auto_awesome_motion View all 13 versions

Bielefeld University

Country: Germany
Funder (3)
Top 100 values are shown in the filters
Results number
132 Projects, page 1 of 27
  • Funder: EC Project Code: 303618
    Partners: Bielefeld University
  • Open Access mandate for Publications
    Funder: EC Project Code: 949981
    Overall Budget: 1,500,000 EURFunder Contribution: 1,500,000 EUR
    Partners: Bielefeld University

    The main goal of the present project is to make substantial contributions to the understanding of fundamental problems in the mathematical theory of fluid flows. This theory is formulated in terms of systems of nonlinear partial differential equations (PDEs). Major attention has been paid to the iconic example, the Navier-Stokes system for incompressible fluids, and the corresponding Millennium Problem. Despite joint efforts and a substantial progress for various models in fluid dynamics, fundamental questions concerning existence and uniqueness of solutions as well as long time behavior remain unsolved. This project is based on the conviction that a probabilistic description is indispensable in modeling of fluid flows to capture the chaotic behavior of deterministic systems after blow-up, and to describe model uncertainties due to high sensitivity to input data or parameter reduction. For a set of selected models, we investigate different aspects of the underlying deterministic and stochastic PDE dynamics. In particular, we are concerned with the question of solvability and well-posedness or alternatively ill-posedness. For some models including the incompressible stochastic Navier-Stokes system we investigate non-uniqueness in law. For the compressible counterpart we aim to prove existence of a unique ergodic invariant measure. The guiding theme of this research program is a core question in the field, namely, how to select physically relevant solutions to PDEs in fluid dynamics. The project lies at the challenging frontiers of PDE theory and probability theory and it will tackle several long standing open problems. The results will have an impact in the deterministic PDE theory, stochastic partial differential equations and from a wider perspective also in mathematical physics.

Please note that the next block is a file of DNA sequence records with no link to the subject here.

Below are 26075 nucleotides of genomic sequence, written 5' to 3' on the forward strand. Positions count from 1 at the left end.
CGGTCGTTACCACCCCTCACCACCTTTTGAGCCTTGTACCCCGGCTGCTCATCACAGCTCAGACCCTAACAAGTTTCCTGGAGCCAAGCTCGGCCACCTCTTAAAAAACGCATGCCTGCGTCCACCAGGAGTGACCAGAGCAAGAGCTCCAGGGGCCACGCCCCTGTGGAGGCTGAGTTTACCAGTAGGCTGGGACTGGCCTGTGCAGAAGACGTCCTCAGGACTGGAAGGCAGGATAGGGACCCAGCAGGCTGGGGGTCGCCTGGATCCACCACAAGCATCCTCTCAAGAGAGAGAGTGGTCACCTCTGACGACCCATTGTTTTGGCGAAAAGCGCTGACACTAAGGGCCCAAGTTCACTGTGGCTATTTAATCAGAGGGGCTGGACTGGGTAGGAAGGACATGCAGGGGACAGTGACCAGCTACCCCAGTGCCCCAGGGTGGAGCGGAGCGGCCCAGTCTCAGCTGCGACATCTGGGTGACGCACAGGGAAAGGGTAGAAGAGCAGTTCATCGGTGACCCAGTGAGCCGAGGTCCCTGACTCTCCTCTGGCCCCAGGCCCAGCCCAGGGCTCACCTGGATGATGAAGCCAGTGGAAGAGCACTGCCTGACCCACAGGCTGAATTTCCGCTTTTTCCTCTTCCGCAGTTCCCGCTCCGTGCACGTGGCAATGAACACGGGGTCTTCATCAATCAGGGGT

• Open Access mandate for Publications
    Funder: EC Project Code: 803614
    Overall Budget: 1,499,320 EURFunder Contribution: 1,499,320 EUR
    Partners: Bielefeld University